Singer has unveiled the most extreme version of its highly modified and restored 911s to date. The Californian firm, which has gained notoriety backdating, updating and thoroughly customising aircooled Porsche 911s, has been working with UK-based firm, Williams Advanced Engineering to develop new upgrades for the new car’s engine, chassis and body. The project is known as the Dynamics and Lightweighting Study (DLS) and will form the basis of many future Singer restorations.
It’s rare for an all-American muscle car to feel so at home in the UK. Huge dimensions, poor damping and handling best suited to ‘straight aways’ aren't traits that usually suit our narrow, rough and endlessly twisting roads. The Chevrolet Camaro Z/28, however, seems like it might have a fighting chance of bucking that trend. That’s because it has been created with a very European mentality – as if Porsche Motorsport or Renault Sport had a hand in its development.
After its official reveal at the 2017 Frankfurt Motor Show, evo was invited to Wolfsburg to have a proper poke around the new Volkswagen Polo GTI. The new performance version of the five-door only, 6th generation Polo is bigger, more powerful and more impressive, technically, than any of its predecessors – as is the nature of car development.
Muck Rack makes it simple to find people, tweets, or articles that mention any name, keyword, company, hashtag etc. We've compiled this guide to help you make the most of your search.
Selecting a term
Start searching tweets, articles from media outlets, articles mentioned in tweets, journalists'
names, titles and bios with some suggested searches:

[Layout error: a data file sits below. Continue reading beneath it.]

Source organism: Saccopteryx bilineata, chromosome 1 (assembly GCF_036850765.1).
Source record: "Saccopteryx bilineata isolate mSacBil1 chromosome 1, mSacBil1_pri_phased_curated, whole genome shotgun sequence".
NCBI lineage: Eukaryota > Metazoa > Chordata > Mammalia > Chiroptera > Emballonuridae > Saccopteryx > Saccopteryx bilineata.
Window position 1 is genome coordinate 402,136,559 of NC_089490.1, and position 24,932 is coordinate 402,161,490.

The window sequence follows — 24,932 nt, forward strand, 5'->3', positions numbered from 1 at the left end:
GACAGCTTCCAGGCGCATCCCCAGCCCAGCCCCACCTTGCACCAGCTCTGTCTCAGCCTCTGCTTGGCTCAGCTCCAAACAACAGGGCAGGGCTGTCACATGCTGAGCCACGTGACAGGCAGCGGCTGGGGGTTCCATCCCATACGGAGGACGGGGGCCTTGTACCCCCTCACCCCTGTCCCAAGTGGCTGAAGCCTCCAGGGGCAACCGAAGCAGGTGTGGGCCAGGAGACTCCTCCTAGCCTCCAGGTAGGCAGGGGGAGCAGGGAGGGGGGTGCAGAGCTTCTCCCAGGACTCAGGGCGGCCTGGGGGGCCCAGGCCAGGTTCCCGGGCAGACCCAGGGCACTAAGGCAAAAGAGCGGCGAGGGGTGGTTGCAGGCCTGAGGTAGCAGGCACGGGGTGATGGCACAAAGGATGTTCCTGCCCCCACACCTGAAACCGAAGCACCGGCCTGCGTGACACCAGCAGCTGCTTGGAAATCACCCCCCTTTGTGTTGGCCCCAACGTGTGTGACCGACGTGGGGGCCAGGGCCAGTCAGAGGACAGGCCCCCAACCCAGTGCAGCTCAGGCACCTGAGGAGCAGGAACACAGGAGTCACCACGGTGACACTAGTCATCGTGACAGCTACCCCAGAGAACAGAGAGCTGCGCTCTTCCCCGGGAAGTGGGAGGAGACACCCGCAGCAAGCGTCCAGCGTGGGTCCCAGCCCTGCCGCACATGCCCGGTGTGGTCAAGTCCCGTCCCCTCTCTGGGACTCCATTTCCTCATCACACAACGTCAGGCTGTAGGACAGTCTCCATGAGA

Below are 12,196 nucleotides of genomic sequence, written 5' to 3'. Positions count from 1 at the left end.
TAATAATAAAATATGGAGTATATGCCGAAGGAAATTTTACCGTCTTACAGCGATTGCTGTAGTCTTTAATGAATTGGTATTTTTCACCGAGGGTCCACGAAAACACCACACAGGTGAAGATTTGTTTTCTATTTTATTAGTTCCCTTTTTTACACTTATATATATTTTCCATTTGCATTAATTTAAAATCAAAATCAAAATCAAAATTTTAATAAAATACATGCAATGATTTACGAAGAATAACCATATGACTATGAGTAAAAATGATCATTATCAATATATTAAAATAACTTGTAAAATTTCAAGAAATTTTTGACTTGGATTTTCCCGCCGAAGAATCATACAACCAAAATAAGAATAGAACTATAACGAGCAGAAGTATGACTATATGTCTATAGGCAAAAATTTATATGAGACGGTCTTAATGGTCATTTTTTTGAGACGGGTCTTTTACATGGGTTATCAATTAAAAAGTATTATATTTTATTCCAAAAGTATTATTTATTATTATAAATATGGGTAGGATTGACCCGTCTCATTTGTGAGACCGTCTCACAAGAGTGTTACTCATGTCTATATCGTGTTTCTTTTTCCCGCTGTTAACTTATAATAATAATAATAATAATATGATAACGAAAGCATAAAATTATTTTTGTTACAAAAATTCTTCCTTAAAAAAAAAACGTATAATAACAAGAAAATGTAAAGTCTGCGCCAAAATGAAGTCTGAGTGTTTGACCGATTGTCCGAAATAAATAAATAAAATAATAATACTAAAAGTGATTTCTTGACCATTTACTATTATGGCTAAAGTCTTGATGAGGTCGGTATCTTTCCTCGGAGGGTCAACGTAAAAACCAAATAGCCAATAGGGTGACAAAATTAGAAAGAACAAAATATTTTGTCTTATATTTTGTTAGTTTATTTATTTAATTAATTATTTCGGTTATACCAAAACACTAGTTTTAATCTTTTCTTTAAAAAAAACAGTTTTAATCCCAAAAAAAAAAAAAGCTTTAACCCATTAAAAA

Companies or Topics (e.g. iPhone, Microsoft)
Phrases (e.g. "cloud computing") — use quotes to keep the terms together
Twitter handles (e.g. @username) — returns those who have mentioned or replied to
Names (e.g. "David Pogue")
Hashtags (e.g. #sxsw, #london2012)
Bio details (e.g. vegan, Olympics, father)
Muck Rack's Advanced Search allows for many boolean operators.
Find results that mention multiple specified terms, use AND or
+. For example, ensure each result contains both Elon Musk and Mark Zuckerberg by
searching Musk AND Zuckerberg or Musk + Zuckerberg.
Use the operators OR or , to broaden your search when you'd like either of
multiple terms to appear in results. (This is the default behavior of our search when no operators
are used). For example, results will contain either cake or cookie by searching cake OR cookie or cake,cookie
Use NOT or - to subtract results from your search. For
example, searching Disney will yield results about the Walt Disney Company as well as Walt Disney
World Resort. To exclude mentions of Disney World, search for Disney -World or Disney
When using one of these operators with a phrase, enclose it in quotation marks. For example, you can
find results about smartphones excluding Apple's iPhone 4S by searching smartphone -"iPhone
Exact case matching or punctuation
If you're searching for a brand name or keyword that relies on specific punctuation marks or capitalization, you can
find results that match your exact query by adding matchcase: before the keyword you're searching for, like matchcase:E*TRADE .
Use parentheses to separate multiple
boolean phrases. For example, to find journalists talking about having fun in Disney World or
Disneyland, search for ("disney world" OR disneyland) AND fun.
An asterisk can be used to search for any variation of a root word truncated by the asterisk. For example, searching for admin* will return results for administrator, administration, administer, administered, etc.
A near operator is an AND operator where you can control the distance between the words. You can vary the distance the near operation uses by adding a forward slash and number (between 0-99) such as strawberries NEAR/10 "whipped cream", which means the strawberries must exist within 10 words of "whipped cream".